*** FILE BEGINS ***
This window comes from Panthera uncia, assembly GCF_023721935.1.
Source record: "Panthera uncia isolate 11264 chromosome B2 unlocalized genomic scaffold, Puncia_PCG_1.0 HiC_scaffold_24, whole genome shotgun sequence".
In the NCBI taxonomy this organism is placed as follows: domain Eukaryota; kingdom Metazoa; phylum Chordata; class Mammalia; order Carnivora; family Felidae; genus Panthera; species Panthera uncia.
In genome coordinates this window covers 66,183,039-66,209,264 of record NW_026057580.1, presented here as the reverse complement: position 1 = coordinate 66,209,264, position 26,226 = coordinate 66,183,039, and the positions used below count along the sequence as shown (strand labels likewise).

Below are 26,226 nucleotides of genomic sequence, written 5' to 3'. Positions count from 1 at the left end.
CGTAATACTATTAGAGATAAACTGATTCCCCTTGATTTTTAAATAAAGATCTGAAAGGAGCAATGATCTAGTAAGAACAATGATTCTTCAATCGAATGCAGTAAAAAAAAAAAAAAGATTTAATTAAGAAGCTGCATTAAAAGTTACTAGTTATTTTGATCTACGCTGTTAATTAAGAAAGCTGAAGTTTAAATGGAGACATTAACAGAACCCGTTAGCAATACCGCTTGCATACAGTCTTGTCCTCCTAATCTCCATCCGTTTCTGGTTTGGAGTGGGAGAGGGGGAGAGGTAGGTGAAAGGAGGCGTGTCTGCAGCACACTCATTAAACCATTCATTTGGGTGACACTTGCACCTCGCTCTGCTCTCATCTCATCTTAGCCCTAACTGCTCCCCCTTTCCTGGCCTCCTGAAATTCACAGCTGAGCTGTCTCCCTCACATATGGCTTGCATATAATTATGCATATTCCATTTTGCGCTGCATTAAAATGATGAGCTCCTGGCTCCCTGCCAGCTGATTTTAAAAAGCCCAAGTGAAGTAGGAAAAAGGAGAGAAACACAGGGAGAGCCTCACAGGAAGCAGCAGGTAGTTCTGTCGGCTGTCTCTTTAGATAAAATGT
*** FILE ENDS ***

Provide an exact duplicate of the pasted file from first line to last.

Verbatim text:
This window comes from Panthera uncia, assembly GCF_023721935.1.
Source record: "Panthera uncia isolate 11264 chromosome B2 unlocalized genomic scaffold, Puncia_PCG_1.0 HiC_scaffold_24, whole genome shotgun sequence".
In the NCBI taxonomy this organism is placed as follows: domain Eukaryota; kingdom Metazoa; phylum Chordata; class Mammalia; order Carnivora; family Felidae; genus Panthera; species Panthera uncia.
In genome coordinates this window covers 66,183,039-66,209,264 of record NW_026057580.1, presented here as the reverse complement: position 1 = coordinate 66,209,264, position 26,226 = coordinate 66,183,039, and the positions used below count along the sequence as shown (strand labels likewise).

Below are 26,226 nucleotides of genomic sequence, written 5' to 3'. Positions count from 1 at the left end.
CGTAATACTATTAGAGATAAACTGATTCCCCTTGATTTTTAAATAAAGATCTGAAAGGAGCAATGATCTAGTAAGAACAATGATTCTTCAATCGAATGCAGTAAAAAAAAAAAAAAGATTTAATTAAGAAGCTGCATTAAAAGTTACTAGTTATTTTGATCTACGCTGTTAATTAAGAAAGCTGAAGTTTAAATGGAGACATTAACAGAACCCGTTAGCAATACCGCTTGCATACAGTCTTGTCCTCCTAATCTCCATCCGTTTCTGGTTTGGAGTGGGAGAGGGGGAGAGGTAGGTGAAAGGAGGCGTGTCTGCAGCACACTCATTAAACCATTCATTTGGGTGACACTTGCACCTCGCTCTGCTCTCATCTCATCTTAGCCCTAACTGCTCCCCCTTTCCTGGCCTCCTGAAATTCACAGCTGAGCTGTCTCCCTCACATATGGCTTGCATATAATTATGCATATTCCATTTTGCGCTGCATTAAAATGATGAGCTCCTGGCTCCCTGCCAGCTGATTTTAAAAAGCCCAAGTGAAGTAGGAAAAAGGAGAGAAACACAGGGAGAGCCTCACAGGAAGCAGCAGGTAGTTCTGTCGGCTGTCTCTTTAGATAAAATGT